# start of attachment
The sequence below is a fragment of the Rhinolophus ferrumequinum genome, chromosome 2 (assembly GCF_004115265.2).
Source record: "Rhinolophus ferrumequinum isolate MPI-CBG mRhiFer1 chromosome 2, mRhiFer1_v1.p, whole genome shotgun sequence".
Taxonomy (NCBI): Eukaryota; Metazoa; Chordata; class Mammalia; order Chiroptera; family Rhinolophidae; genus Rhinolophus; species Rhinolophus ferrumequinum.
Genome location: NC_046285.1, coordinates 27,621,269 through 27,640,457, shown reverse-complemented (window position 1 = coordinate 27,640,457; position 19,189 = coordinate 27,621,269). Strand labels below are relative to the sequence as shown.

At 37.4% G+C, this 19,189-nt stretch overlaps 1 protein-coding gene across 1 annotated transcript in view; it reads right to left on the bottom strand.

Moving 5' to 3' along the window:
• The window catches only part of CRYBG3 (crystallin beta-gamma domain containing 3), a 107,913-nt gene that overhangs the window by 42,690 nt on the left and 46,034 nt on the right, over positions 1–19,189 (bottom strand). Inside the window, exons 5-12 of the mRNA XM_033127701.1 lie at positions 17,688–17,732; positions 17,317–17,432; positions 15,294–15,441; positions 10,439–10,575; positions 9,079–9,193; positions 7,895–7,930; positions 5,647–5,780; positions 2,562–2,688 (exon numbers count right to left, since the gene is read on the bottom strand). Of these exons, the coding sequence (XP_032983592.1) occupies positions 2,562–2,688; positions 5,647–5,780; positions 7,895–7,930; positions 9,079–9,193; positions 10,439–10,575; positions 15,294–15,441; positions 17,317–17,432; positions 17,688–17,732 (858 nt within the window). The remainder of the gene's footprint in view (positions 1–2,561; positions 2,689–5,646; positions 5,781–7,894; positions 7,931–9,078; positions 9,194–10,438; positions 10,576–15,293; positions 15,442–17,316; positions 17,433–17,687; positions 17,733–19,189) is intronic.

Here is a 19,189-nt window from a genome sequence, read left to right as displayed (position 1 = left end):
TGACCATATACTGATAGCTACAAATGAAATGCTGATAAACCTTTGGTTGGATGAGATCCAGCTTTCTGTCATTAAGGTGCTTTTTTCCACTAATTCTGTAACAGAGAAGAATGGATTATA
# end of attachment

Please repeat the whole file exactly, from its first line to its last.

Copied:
The sequence below is a fragment of the Rhinolophus ferrumequinum genome, chromosome 2 (assembly GCF_004115265.2).
Source record: "Rhinolophus ferrumequinum isolate MPI-CBG mRhiFer1 chromosome 2, mRhiFer1_v1.p, whole genome shotgun sequence".
Taxonomy (NCBI): Eukaryota; Metazoa; Chordata; class Mammalia; order Chiroptera; family Rhinolophidae; genus Rhinolophus; species Rhinolophus ferrumequinum.
Genome location: NC_046285.1, coordinates 27,621,269 through 27,640,457, shown reverse-complemented (window position 1 = coordinate 27,640,457; position 19,189 = coordinate 27,621,269). Strand labels below are relative to the sequence as shown.

At 37.4% G+C, this 19,189-nt stretch overlaps 1 protein-coding gene across 1 annotated transcript in view; it reads right to left on the bottom strand.

Moving 5' to 3' along the window:
• The window catches only part of CRYBG3 (crystallin beta-gamma domain containing 3), a 107,913-nt gene that overhangs the window by 42,690 nt on the left and 46,034 nt on the right, over positions 1–19,189 (bottom strand). Inside the window, exons 5-12 of the mRNA XM_033127701.1 lie at positions 17,688–17,732; positions 17,317–17,432; positions 15,294–15,441; positions 10,439–10,575; positions 9,079–9,193; positions 7,895–7,930; positions 5,647–5,780; positions 2,562–2,688 (exon numbers count right to left, since the gene is read on the bottom strand). Of these exons, the coding sequence (XP_032983592.1) occupies positions 2,562–2,688; positions 5,647–5,780; positions 7,895–7,930; positions 9,079–9,193; positions 10,439–10,575; positions 15,294–15,441; positions 17,317–17,432; positions 17,688–17,732 (858 nt within the window). The remainder of the gene's footprint in view (positions 1–2,561; positions 2,689–5,646; positions 5,781–7,894; positions 7,931–9,078; positions 9,194–10,438; positions 10,576–15,293; positions 15,442–17,316; positions 17,433–17,687; positions 17,733–19,189) is intronic.

Here is a 19,189-nt window from a genome sequence, read left to right as displayed (position 1 = left end):
TGACCATATACTGATAGCTACAAATGAAATGCTGATAAACCTTTGGTTGGATGAGATCCAGCTTTCTGTCATTAAGGTGCTTTTTTCCACTAATTCTGTAACAGAGAAGAATGGATTATA